Chemicals and Reagents
Dry seeds of J. curcas were procured from Coimbatore, Tamil Nadu, India. Phorbol (practical grade) was obtained from Sigma-Aldrich. Phorbol 12-myristate 13-acetate (PMA) was purchased from Fisher Scientific. HPLC-grade acetonitrile and methanol were obtained from Fisher Scientific. Trifluoroacetic acid (CF3COOH, spectrophotometric grade) was obtained from Sigma-Aldrich. Ammonium acetate (certified ACS grade) and chloroform-D (CDCl3, contains 1% (v/v) TMS 99.8 atom%) were purchased from Fisher Scientific. Laboratory deionized water was purified with a Synergy 185 filtration system (Millipore) before its use. Solvents used as the reversed-phase LC mobile phases were filtered using 0.22-μm type GV membrane filters (Millipore) before use. All test solutions were filtered through 0.22-μm type GVHP membrane filters (Millipore).
A benchtop reversed-phase LC system was used for analytical separations (LaChrom Elite, Hitachi High Technologies). The reversed-phase LC system comprised an L2100 solvent delivery system with an on-line degasser, an L2200 autosampler, an L2300 column oven, and an L2450 diode-array detector. The system was operated with EZChrom Elite software (Agilent Technologies). The semipreparative reversed-phase LC system that was used consisted of a high capacity pump (model L-7150, Hitachi High Technologies), a model L-7260 programmable autosampler, a model L-7300 column oven, and a model L-7400 UV detector. Analytes separated with the semipreparative LC column were collected with liquid handlers (model 221/222 XL, Gilson). Mass spectral analyses were carried out with a triple-quadrupole mass spectrometer (model 1200L, Varian). The mass spectrometer was operated with an ESI source. Accurate mass measurements of the PEs adduct ions were carried out with a Fourier-transform ion cyclotron resonance mass spectrometry (FT-ICR-MS) system (model 920, Varian). The FT-IR analysis of the analytes separated with semipreparative reversed-phase LC was carried out with a benchtop FT-IR system (Nexus 470, Thermo Nicolet). The 1H and 13C NMR spectra were acquired with a 400-MHz NMR instrument (Inova, Varian).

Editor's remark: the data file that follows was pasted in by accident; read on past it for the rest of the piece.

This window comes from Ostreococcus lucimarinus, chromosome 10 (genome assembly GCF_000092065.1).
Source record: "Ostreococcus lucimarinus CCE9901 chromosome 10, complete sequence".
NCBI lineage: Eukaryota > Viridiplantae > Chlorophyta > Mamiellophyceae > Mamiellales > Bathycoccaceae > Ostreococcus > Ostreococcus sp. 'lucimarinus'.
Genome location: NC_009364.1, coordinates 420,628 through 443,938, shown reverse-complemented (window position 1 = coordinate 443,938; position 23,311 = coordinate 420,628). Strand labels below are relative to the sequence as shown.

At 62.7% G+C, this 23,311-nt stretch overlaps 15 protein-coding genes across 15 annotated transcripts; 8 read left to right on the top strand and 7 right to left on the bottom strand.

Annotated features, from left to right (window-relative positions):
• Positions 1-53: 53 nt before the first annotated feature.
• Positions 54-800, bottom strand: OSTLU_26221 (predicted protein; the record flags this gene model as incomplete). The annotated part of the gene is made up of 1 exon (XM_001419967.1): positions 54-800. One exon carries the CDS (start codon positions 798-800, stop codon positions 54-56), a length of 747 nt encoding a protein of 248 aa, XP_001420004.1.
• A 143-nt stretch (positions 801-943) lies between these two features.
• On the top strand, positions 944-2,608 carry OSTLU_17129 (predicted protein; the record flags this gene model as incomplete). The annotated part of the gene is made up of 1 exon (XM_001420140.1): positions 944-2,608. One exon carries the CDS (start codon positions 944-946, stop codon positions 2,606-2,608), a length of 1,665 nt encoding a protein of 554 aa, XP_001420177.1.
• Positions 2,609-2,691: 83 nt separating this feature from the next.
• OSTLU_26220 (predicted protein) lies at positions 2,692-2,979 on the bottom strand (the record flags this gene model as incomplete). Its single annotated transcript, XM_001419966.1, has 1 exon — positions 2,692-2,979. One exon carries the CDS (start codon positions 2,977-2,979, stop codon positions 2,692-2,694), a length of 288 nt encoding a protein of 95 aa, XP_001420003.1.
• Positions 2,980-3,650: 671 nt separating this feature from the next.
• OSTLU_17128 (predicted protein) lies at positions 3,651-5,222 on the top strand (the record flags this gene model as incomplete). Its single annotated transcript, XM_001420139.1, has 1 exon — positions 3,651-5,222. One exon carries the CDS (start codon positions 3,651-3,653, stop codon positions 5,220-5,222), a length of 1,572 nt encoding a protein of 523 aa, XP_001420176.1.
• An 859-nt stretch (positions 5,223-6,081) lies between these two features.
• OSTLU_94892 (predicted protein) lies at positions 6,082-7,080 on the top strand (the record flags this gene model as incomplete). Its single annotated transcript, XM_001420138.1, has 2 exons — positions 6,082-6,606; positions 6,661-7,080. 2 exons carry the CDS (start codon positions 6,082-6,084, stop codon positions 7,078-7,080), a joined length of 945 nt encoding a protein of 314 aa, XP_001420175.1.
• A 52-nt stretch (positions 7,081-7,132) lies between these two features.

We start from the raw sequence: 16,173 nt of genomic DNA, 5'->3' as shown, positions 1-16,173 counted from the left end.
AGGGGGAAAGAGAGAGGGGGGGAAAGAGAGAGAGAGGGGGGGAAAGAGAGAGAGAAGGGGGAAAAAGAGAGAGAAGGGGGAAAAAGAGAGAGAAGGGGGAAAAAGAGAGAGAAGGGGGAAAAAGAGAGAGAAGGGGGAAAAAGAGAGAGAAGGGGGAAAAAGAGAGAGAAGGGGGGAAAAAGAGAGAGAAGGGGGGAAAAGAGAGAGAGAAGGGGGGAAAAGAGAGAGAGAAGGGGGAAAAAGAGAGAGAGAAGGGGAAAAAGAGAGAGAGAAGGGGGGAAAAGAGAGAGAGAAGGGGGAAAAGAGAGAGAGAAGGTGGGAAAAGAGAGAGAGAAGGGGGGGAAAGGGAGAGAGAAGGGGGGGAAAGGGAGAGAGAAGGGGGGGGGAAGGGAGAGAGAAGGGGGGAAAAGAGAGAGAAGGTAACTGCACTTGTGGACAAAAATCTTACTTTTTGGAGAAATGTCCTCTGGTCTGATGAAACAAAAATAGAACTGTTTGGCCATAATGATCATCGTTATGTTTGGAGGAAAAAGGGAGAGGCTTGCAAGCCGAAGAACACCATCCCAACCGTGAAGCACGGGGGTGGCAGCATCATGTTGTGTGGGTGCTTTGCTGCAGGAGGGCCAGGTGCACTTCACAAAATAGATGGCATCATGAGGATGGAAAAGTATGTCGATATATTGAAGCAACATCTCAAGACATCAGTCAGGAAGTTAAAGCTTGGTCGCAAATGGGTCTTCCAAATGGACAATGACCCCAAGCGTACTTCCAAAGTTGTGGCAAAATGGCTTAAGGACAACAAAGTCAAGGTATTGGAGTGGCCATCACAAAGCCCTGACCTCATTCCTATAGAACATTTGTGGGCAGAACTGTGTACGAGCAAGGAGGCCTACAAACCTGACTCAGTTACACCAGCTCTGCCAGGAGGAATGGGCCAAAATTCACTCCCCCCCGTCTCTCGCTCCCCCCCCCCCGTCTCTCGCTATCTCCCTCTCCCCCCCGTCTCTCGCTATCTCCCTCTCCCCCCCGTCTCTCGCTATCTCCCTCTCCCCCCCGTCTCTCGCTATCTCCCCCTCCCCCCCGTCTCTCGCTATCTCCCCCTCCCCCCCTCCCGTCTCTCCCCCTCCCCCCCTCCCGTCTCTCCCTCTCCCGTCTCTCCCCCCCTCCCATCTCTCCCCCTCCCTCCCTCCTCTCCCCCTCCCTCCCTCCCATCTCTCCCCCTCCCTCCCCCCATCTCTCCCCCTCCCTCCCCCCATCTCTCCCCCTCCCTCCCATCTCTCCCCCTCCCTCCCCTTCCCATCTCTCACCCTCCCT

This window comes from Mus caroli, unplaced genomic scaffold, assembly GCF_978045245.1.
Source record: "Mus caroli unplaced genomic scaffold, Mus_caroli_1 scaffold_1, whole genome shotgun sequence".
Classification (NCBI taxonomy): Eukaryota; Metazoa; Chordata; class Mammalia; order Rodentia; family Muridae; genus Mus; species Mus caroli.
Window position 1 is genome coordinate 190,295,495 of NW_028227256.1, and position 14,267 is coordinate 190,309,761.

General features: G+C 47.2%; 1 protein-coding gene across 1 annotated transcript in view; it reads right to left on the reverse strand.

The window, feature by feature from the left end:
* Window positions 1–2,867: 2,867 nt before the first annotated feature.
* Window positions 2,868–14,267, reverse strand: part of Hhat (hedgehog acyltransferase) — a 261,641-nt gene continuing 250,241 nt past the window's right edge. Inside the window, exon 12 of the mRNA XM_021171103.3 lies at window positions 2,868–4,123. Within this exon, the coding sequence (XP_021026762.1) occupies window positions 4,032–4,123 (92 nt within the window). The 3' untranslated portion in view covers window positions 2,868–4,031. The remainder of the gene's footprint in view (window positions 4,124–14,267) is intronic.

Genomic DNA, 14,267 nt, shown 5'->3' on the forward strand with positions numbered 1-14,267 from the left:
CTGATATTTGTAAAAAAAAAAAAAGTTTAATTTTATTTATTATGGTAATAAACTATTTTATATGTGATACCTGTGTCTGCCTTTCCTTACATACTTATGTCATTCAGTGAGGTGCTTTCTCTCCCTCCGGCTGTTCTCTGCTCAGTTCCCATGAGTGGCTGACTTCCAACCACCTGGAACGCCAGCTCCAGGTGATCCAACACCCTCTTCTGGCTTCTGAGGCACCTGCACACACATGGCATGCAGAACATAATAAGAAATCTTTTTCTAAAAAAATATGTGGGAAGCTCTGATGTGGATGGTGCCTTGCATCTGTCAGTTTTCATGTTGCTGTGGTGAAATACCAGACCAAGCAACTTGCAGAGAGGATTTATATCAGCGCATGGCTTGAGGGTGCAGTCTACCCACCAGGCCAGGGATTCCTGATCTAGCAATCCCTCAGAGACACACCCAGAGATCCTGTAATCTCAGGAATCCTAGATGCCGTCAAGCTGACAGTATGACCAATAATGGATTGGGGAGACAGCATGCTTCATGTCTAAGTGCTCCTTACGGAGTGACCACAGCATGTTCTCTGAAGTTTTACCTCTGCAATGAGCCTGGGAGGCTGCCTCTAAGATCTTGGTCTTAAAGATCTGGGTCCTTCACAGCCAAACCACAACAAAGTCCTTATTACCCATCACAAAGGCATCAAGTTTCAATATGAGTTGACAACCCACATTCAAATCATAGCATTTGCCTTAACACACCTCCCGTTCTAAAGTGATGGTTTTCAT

Extraction of Phorbol Esters
Portions of raw J. curcas seed kernels or oil were weighed (1 g ± 0.1 g) and transferred to a 15-mL centrifuge tube. Then, 5 mL of methanol was added to the centrifuge tube. The contents of the tube were placed in an ultrasound bath and sonicated for 30 min. After sonication the mixture was centrifuged for 20 min at 3500 rpm, and solvent was carefully decanted into a clean centrifuge tube. The meal or oil was extracted two more times with methanol. The methanol was pooled and centrifuged at 3500 rpm for 20 min. After centrifugation, the supernatant was carefully transferred to a clean 15-mL glass tube. The extracts were brought to near dryness under a gentle nitrogen stream and reconstituted with 1 mL of methanol. The methanol solutions were filtered through a 0.22-μm syringe filter. Aliquots of filtered extracts were introduced into a reversed-phase LC system for the separation of PEs.
Reversed-Phase LC Analysis
Initial separations were carried out with a 15 cm × 4.6 mm column packed with 5-μm silica particles with covalently bonded octadecyl siloxane (C18) stationary phase. Separations were carried out under isocratic elution conditions with a mobile phase comprising 20% water and 80% acetonitrile. The mobile-phase flow rate was maintained constant at 1 mL/min. Aliquots of the filtered sample solutions (10 μL) were introduced into the column with the autosampler. The column oven temperature was maintained at 25 °C. Absorbance of PEs was monitored at 280 nm (λabs). Later separations were carried out with a 50 mm × 2.1 mm column packed with 3-μm silica particles with covalently bonded octadecyl siloxane (C18) stationary phase. Separations of PEs were achieved with a solvent gradient composed of water as mobile phase A and acetonitrile as mobile phase B. After starting with 0% A and 60% B, B was increased to 64% within 25 min and to 95% in the next 15 min. After 10 min at 95% B, the solvent was changed to 60% to be ready for the next sample. Flow rate through the column was maintained at 200 μL/min.